There are many lessons to be learned from the current economic crisis, but one of the most important is that we the people should stop following and start leading ourselves.
In other words, we each need to take responsibility for our own actions and think critically about the words and actions of those in positional leadership roles.
In business, we need to rid ourselves of the idea that positional leaders don’t need management skills or that managers don’t lead.
Jim Stroup points out in numerous posts that “No one has proven that leadership is different from management, much less that it is a characteristic inherent in individuals independently of the context in which those individuals operate, one that they carry with them from one organization to another and which they then instill into groups otherwise bereft of it.”
We need to stop defining leaders based on their vision and skill at influencing people to follow them.
A comment left on a Washington Post column by Steve Pearlstein regarding the leadership failure that led to the current economic crisis neatly sums up the problem with that definition.
“What a great summary of the economic problem. However this was not a lack of leadership. Defining leadership as influencing people to move in a specific direction, the financial and economic elite successfully led the country into the economic disaster. The problem was a lack of management that failed to identify the signs of the pending disaster.”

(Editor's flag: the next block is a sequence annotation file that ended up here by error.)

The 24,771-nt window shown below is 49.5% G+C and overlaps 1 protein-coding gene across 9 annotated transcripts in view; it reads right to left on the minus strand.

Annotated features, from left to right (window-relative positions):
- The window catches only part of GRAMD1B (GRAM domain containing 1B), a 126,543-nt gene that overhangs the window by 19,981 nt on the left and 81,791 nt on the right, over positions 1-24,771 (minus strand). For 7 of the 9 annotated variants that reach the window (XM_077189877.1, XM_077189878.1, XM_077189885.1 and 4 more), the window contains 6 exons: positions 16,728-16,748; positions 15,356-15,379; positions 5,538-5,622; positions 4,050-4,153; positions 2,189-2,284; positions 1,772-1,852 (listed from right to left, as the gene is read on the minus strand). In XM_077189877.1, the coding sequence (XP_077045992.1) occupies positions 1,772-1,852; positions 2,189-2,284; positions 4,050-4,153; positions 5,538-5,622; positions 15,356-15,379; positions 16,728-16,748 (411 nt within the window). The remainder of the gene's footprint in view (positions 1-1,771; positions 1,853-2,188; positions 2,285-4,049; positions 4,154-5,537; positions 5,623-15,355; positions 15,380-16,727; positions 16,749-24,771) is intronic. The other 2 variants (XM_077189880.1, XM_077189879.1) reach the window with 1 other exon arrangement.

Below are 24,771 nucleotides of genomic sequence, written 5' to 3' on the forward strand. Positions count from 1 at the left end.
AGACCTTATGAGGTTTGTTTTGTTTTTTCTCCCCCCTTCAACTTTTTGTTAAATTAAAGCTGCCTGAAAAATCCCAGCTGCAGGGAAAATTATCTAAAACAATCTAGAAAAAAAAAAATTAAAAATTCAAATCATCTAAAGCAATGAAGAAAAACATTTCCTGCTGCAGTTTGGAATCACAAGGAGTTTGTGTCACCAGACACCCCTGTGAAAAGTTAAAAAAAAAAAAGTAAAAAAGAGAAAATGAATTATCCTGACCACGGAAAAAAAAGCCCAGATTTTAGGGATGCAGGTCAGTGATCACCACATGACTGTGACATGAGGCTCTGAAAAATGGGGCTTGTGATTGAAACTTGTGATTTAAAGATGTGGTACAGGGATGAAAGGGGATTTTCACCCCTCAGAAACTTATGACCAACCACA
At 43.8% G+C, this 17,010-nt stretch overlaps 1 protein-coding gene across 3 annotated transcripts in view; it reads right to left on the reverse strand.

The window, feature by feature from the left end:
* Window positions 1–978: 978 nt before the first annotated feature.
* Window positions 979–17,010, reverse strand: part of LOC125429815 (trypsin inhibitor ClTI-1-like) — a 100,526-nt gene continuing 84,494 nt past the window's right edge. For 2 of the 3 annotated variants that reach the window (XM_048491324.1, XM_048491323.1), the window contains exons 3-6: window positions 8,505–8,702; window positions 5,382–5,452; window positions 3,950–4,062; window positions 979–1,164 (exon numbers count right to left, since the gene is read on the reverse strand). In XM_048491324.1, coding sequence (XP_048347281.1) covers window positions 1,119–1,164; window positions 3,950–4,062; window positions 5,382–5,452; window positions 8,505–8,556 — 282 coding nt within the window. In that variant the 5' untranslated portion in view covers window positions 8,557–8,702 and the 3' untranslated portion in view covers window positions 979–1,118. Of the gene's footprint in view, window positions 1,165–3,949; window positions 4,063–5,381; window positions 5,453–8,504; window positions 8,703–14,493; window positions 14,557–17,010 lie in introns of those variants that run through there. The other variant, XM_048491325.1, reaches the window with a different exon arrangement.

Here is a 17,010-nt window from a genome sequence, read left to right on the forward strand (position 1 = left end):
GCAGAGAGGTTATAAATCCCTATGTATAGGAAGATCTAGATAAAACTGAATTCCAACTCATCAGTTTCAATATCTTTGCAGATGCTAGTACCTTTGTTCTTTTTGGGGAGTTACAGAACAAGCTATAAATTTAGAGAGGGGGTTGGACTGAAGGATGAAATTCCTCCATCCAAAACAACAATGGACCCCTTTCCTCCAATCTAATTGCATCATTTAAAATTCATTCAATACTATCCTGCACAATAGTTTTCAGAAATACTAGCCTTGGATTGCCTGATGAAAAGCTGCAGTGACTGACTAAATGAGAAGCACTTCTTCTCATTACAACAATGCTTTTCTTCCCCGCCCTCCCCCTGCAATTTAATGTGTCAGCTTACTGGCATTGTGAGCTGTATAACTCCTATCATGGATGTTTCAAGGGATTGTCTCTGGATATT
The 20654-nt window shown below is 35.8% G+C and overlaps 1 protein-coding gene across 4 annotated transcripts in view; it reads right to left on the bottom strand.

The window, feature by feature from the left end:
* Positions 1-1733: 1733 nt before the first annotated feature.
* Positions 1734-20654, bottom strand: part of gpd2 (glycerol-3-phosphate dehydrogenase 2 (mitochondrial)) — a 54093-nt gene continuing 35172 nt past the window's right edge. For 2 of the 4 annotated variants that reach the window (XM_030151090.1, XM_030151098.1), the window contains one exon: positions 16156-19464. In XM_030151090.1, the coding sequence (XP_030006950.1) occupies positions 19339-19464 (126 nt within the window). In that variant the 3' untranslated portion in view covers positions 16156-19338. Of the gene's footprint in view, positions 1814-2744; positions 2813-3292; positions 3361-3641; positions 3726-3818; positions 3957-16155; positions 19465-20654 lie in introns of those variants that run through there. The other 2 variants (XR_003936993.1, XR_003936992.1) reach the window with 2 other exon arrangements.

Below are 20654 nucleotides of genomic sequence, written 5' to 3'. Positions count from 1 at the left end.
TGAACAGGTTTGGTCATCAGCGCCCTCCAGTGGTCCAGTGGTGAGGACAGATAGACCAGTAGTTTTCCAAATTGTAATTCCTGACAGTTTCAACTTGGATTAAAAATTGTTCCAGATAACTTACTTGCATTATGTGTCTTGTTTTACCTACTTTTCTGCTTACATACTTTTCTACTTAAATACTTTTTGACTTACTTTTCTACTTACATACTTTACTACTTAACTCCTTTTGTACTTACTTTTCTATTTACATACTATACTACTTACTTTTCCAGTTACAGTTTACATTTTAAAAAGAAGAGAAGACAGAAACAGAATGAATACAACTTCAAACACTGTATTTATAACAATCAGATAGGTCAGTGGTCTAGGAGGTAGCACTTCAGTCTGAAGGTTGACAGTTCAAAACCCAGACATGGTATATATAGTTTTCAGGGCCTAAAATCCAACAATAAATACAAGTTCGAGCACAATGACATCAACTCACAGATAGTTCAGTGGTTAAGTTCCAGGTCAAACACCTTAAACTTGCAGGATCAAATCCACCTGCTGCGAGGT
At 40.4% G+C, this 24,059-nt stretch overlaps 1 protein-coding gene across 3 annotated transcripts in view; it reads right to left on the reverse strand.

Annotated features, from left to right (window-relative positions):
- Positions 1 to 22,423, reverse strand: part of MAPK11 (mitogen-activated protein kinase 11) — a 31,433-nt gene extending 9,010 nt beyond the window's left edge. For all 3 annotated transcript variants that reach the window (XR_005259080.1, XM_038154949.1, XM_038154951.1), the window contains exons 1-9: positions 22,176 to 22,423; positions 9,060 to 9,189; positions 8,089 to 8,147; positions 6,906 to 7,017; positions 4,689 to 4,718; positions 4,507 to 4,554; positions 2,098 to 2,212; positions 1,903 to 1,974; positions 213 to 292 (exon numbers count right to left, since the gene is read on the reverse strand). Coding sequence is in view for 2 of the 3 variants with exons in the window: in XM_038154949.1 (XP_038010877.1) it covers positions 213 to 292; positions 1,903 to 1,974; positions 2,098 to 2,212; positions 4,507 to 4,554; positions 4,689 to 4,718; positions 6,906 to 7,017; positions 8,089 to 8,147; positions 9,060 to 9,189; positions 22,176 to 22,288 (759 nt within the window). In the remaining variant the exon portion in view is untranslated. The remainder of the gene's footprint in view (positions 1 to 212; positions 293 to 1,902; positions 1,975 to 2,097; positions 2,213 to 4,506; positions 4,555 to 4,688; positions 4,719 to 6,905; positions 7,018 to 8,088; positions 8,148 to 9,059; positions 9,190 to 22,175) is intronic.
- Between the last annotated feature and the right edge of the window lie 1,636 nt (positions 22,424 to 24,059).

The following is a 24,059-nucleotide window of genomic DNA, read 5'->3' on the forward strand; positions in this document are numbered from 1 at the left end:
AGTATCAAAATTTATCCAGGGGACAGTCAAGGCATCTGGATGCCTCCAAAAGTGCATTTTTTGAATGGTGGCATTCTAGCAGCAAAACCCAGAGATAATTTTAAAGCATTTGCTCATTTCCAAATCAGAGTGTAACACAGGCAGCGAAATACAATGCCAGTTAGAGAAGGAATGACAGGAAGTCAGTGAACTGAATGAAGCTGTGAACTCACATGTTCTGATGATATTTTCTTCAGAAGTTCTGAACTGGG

Mike Chitty’s team approach is an unlikely solution since you can’t mandate that whichever [leader or manager] is superior will listen to or act on the ideas of the subordinate, while making them equals is rarely successful.
We need to lead ourselves and stop waiting for someone else to show us how, tell us why or lead our actions. 99% of us know what’s good—not just for ourselves, but for the world.
We especially need to stop
- putting ideology ahead of success;
- avoiding accountability by citing all those whose lead we followed;
- excusing our own unethical behavior on the basis that others do the same thing; or
- believing that [whatever] is OK, because our religion forgives our actions.
Everyone cleaning up their own back yard will alleviate a large part of the problem, and then we can work together for the good of everyone, not just “people like us.”
Image credit: flickr